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A quarter of trainee GPs want to work as stand-ins

 
  • A quarter of trainee GPs intend to shun a full-time job in the NHS by becoming locums
  • They are put off permanent posts by the long hours and intense workload
  • Warwick University research found many planning to take a career break
  • Each GP costs the taxpayer £500,000 to train, including fes and living costs 

Sophie Borland Health Editor For The Daily Mail

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A quarter of trainee GPs are intending to shun a full-time job in the NHS by becoming locums, research has found.

Many have been put off taking permanent posts by the long hours and intense workload and will instead seek the flexibility of working as stand-in doctors.

The study by Warwick University found that only two-thirds planned to work as GPs six months after they finished training. The remainder were intending to take a career break, move abroad or quit working for the NHS altogether.

A quarter of trainee GPs are intending to shun a full-time job in the NHS by becoming locums, research bY Warwick University has found

A quarter of trainee GPs are intending to shun a full-time job in the NHS by becoming locums, research bY Warwick University has found

A quarter of trainee GPs are intending to shun a full-time job in the NHS by becoming locums, research bY Warwick University has found

The research questioned 178 doctors in the West Midlands who were nearing the end of their three-year GP vocational training and found that 23 per cent were intending to be locums. Such GPs are self-employed and often earn more money per hour than their permanent colleagues.

But there is some evidence they are less safe than other doctors as they do not know the patients sitting in front of them.

Each GP costs the taxpayer about £500,000 to train, including tuition fees and living expenses. The training usually lasts ten years, covering five years of medical school, two years on wards and three years of specialist learning.

GP surgeries are already in the grip of a severe recruitment crisis and the findings from this research suggest the problem will only get worse

GP surgeries are already in the grip of a severe recruitment crisis and the findings from this research suggest the problem will only get worse

GP surgeries are already in the grip of a severe recruitment crisis and the findings from this research suggest the problem will only get worse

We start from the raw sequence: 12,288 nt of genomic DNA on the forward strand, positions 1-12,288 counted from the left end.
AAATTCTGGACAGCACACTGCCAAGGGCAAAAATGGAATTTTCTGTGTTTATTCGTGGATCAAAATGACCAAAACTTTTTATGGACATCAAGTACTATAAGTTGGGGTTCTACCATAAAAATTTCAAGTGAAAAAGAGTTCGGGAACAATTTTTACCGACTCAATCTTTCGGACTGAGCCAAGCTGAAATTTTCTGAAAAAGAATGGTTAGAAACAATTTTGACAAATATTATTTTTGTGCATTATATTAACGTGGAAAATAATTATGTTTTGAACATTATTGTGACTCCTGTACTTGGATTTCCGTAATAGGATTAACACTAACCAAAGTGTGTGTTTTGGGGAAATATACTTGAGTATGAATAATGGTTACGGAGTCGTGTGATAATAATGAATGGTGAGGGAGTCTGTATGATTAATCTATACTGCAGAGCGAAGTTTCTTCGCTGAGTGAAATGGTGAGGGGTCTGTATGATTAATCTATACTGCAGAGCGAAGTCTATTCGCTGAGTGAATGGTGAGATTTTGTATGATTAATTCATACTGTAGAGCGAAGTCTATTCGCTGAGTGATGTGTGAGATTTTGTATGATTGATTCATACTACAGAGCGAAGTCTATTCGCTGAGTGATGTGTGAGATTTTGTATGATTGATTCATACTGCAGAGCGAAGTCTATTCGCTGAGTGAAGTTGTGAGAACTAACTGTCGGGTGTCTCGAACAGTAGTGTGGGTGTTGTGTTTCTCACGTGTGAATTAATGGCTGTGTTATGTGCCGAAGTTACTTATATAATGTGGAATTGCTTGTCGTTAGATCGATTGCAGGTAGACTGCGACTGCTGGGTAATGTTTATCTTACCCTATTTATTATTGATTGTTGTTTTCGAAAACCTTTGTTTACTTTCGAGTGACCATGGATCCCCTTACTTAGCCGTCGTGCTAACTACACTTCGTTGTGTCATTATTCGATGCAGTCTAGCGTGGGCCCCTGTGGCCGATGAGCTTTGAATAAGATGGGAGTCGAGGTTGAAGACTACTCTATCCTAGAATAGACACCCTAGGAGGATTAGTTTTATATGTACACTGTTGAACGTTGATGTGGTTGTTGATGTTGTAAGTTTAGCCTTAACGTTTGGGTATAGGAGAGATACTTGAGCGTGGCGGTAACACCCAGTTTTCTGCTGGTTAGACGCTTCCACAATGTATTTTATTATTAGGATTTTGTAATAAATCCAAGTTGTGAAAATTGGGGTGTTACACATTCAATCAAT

Professor Jeremy Dale, from the University of Warwick Medical School, said many trainees had been deterred by the low morale among GPs. Some 52 per cent said they had been put off by the negative image of GPs among politicians, the media and their own lecturers. And 54 per cent said they had struggled to achieve a work-life balance during training.

Professor Dale said: ‘The study highlighted a number of potentially modifiable factors related to GP training programmes that are detrimentally influencing the career plans of newly-trained GPs.

‘Many of these relate to how general practice had been experienced, and in particular perceptions about workload pressure and morale within practice placements.

‘The negative portrayal of general practice by politicians and the media was experienced as having had a detrimental effect on personal career intentions.’

One anonymous trainee said: ‘The busy workload has put me off from partnership [working as a senior doctor]. That’s why I want to do locums, be flexible.’

Another said lecturers at his medical school had described general practice as a ‘second-class career’.

GP surgeries are already in the grip of a severe recruitment crisis and the findings from this research suggest the problem will only get worse.

There are now just 29,122 full-time family doctors, the lowest number since 2005.

Ministers have promised to hire an extra 5,000 GPs by 2020 with the intention of offering all patients weekend and evening appointments. But this target is looking increasingly unreachable. 

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